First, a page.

Elesia: There is a greater awareness about disability in comparison to when I was born, but I still run into insensitive people.

Students: What does literacy mean to you? How would you define what being "literate" means? Illiterate?

Elesia: The term literacy may be looked up in a dictionary. Assuming you're wanting a bit more than that, I shall move on to the importance of Augmentative and Alternative Communication (AAC), which consists of strategies that assist people with specific communication challenges
to participate more fully in any aspect of life (e.g. education, employment, community activities, care management, volunteerism). The general goal of AAC is to achieve the most effective communication possible for the individual.

To reach maximum literacy potential, a key factor involves the medium through which literacy is obtained. Barriers must be either accommodated or removed.

As for people with disabilities, illiteracy is often an unforgivable result of compromised access to ideal communication.

Students: How has your disability related to your definition of literacy?

Elesia: Empowerment and self-advocacy (especially in regards to gaining access to ideal communication) are important steps toward removing barriers to literacy.

As for my life experience, literacy comes and goes. Sometimes I am very coherent and able to understand whatever is thrown at me. Sometimes I am not. My ability to understand is like a light switch that gets turned on and off. This is a profound realization I have come to in regards to myself, and it is as fascinating as it is frustrating. If a work obligation comes to me when I am in one of my fogs, I will not understand, and that leads me to procrastinate. But when the fog lifts, all is clear and I feel invincible.

Students: What role does blogging play in your life? How does it relate to your disability?

Elesia: I enjoy blogging, as it is a way for me to air my ideas and opinions and receive feedback. Being both Autistic and Deaf, I may have unique experiences or perspectives others may wish to learn or read about. We spoke of disability studies above: my blog is a small speck of color that helps to make up the great collage of disability.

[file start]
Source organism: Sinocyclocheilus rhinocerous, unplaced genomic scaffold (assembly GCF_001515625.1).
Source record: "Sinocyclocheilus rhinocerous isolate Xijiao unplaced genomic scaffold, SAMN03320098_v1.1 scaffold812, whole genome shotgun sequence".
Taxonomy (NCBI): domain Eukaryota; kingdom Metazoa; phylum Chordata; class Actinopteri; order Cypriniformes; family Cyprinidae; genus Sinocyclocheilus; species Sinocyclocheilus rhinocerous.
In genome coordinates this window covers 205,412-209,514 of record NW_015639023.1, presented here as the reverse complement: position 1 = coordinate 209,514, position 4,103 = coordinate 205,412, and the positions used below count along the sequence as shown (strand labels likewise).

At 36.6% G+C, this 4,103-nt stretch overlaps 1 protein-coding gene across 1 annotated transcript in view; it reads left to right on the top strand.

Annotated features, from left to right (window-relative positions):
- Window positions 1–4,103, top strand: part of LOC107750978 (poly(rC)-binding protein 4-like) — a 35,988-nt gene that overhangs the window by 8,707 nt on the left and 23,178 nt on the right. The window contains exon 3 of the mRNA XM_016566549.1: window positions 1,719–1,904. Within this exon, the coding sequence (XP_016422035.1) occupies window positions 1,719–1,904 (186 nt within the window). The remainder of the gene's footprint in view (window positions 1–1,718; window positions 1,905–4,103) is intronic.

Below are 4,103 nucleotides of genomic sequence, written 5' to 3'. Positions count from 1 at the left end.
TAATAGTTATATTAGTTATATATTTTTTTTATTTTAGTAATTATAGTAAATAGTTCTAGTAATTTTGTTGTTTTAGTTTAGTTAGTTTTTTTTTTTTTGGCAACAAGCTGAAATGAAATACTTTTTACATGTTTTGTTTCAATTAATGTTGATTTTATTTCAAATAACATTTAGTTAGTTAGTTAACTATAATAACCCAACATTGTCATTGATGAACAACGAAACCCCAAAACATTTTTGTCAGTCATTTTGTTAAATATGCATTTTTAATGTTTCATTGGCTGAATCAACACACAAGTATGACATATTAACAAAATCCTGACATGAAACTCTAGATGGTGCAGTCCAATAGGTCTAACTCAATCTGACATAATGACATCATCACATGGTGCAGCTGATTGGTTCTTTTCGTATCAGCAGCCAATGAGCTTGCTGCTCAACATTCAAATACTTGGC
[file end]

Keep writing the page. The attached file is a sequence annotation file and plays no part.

Students: Do you feel like blogging has enabled you to better express your feelings about disability? Inform others?

Elesia: Yes. The best part about blogging is that I can organize my disjointed garbled thoughts in one sitting. In a back and forth conversation, doing so would take me much longer. I enjoy reading a multitude of blogs within the disability community, as I learn so much and come away with new ways to explore how society relates to us. I want to know what people with disabilities think is important for others to know. We blog about things that hit us deeply. For readers, it's a voyeuristic look into our personal worlds.

Students: What do you think blogging has done for disability studies, the disability community?

Elesia: Given a forum, people with disabilities may express, firsthand, what's really on our minds. This reminds me of Community Based Participatory Research, which is an interdisciplinary research methodology in which scientific professionals and members of a specific community work together as equal partners in the development, implementation, and dissemination of research that is relevant to the community.

Recommended books on disability/disability rights:

Claiming Disability: Knowledge and Identity, by Simi Linton

Disability Theory, by Tobin Siebers

No Pity: People with Disabilities Forging a New Civil Rights Movement, by Joseph P. Shapiro

Nothing About Us Without Us: Disability Oppression and Empowerment, by James I. Charlton